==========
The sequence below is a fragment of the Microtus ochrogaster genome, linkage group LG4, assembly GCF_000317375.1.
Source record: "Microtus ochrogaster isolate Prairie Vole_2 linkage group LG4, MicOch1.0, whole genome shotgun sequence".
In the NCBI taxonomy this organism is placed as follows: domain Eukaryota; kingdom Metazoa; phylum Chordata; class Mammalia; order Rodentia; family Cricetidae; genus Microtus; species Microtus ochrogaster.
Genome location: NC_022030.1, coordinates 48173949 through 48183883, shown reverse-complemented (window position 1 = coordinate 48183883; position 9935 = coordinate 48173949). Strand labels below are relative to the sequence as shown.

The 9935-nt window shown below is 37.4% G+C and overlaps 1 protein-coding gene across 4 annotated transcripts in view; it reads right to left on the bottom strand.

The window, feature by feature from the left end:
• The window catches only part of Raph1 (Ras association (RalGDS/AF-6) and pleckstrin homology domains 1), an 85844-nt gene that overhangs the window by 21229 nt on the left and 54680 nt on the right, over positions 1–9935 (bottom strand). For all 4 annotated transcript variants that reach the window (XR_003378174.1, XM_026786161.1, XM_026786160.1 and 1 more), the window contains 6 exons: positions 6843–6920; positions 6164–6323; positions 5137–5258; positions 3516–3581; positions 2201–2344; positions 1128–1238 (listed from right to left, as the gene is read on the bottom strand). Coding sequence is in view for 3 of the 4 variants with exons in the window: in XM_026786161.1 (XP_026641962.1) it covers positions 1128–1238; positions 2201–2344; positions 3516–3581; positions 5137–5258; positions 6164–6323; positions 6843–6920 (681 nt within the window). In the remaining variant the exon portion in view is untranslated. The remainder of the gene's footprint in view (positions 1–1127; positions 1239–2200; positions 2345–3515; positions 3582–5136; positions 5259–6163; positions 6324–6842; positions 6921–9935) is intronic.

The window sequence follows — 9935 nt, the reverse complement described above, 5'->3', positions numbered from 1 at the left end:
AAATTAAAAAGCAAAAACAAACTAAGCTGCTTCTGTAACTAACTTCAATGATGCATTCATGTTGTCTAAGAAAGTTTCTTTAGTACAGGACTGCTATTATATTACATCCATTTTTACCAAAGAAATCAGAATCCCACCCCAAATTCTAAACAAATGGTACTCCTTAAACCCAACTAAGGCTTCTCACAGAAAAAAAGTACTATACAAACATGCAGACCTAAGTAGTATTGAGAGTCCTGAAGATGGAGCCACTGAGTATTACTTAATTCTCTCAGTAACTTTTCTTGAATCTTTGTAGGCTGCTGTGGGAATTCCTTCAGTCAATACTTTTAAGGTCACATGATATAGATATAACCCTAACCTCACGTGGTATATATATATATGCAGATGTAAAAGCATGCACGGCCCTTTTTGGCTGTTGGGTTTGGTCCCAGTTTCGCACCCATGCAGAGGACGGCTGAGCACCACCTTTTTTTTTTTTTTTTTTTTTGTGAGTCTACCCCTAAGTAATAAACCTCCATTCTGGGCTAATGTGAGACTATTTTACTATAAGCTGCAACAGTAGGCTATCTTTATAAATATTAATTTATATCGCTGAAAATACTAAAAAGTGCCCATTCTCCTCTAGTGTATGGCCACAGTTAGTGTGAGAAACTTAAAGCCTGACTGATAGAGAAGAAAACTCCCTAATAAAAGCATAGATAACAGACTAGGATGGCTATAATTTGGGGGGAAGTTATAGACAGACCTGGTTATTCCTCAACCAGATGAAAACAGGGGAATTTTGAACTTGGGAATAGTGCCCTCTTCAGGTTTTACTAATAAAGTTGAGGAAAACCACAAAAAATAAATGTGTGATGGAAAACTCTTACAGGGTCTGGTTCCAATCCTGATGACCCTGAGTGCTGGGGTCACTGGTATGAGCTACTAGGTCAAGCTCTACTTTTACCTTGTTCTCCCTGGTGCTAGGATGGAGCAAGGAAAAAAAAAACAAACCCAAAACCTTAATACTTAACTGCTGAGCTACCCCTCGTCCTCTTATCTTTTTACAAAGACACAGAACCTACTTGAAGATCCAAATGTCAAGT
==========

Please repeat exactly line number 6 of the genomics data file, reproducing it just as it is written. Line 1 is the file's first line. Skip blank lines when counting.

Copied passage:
The window, feature by feature from the left end: